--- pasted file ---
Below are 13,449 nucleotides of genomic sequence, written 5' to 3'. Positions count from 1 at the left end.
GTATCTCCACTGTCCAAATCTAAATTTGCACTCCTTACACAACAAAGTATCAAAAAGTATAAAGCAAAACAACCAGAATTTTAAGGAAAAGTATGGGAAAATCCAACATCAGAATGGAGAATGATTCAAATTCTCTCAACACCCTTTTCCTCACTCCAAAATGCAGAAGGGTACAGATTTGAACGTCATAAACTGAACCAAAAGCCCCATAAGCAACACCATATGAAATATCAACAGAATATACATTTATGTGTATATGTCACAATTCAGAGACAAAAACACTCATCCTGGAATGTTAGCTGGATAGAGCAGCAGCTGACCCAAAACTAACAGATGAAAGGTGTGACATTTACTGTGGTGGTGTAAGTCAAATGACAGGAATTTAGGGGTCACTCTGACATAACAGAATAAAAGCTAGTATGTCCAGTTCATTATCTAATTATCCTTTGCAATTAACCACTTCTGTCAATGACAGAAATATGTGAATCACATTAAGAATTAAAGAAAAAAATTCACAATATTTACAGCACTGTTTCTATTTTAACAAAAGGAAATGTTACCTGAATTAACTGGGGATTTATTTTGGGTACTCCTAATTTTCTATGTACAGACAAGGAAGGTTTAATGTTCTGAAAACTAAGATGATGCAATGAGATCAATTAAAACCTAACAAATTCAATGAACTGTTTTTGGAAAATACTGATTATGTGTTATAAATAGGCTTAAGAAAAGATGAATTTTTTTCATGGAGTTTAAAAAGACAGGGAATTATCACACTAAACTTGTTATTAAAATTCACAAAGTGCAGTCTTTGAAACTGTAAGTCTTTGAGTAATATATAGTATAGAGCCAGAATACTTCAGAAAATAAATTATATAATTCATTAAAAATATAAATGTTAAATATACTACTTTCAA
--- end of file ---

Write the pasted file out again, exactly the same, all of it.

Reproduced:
Below are 13,449 nucleotides of genomic sequence, written 5' to 3'. Positions count from 1 at the left end.
GTATCTCCACTGTCCAAATCTAAATTTGCACTCCTTACACAACAAAGTATCAAAAAGTATAAAGCAAAACAACCAGAATTTTAAGGAAAAGTATGGGAAAATCCAACATCAGAATGGAGAATGATTCAAATTCTCTCAACACCCTTTTCCTCACTCCAAAATGCAGAAGGGTACAGATTTGAACGTCATAAACTGAACCAAAAGCCCCATAAGCAACACCATATGAAATATCAACAGAATATACATTTATGTGTATATGTCACAATTCAGAGACAAAAACACTCATCCTGGAATGTTAGCTGGATAGAGCAGCAGCTGACCCAAAACTAACAGATGAAAGGTGTGACATTTACTGTGGTGGTGTAAGTCAAATGACAGGAATTTAGGGGTCACTCTGACATAACAGAATAAAAGCTAGTATGTCCAGTTCATTATCTAATTATCCTTTGCAATTAACCACTTCTGTCAATGACAGAAATATGTGAATCACATTAAGAATTAAAGAAAAAAATTCACAATATTTACAGCACTGTTTCTATTTTAACAAAAGGAAATGTTACCTGAATTAACTGGGGATTTATTTTGGGTACTCCTAATTTTCTATGTACAGACAAGGAAGGTTTAATGTTCTGAAAACTAAGATGATGCAATGAGATCAATTAAAACCTAACAAATTCAATGAACTGTTTTTGGAAAATACTGATTATGTGTTATAAATAGGCTTAAGAAAAGATGAATTTTTTTCATGGAGTTTAAAAAGACAGGGAATTATCACACTAAACTTGTTATTAAAATTCACAAAGTGCAGTCTTTGAAACTGTAAGTCTTTGAGTAATATATAGTATAGAGCCAGAATACTTCAGAAAATAAATTATATAATTCATTAAAAATATAAATGTTAAATATACTACTTTCAA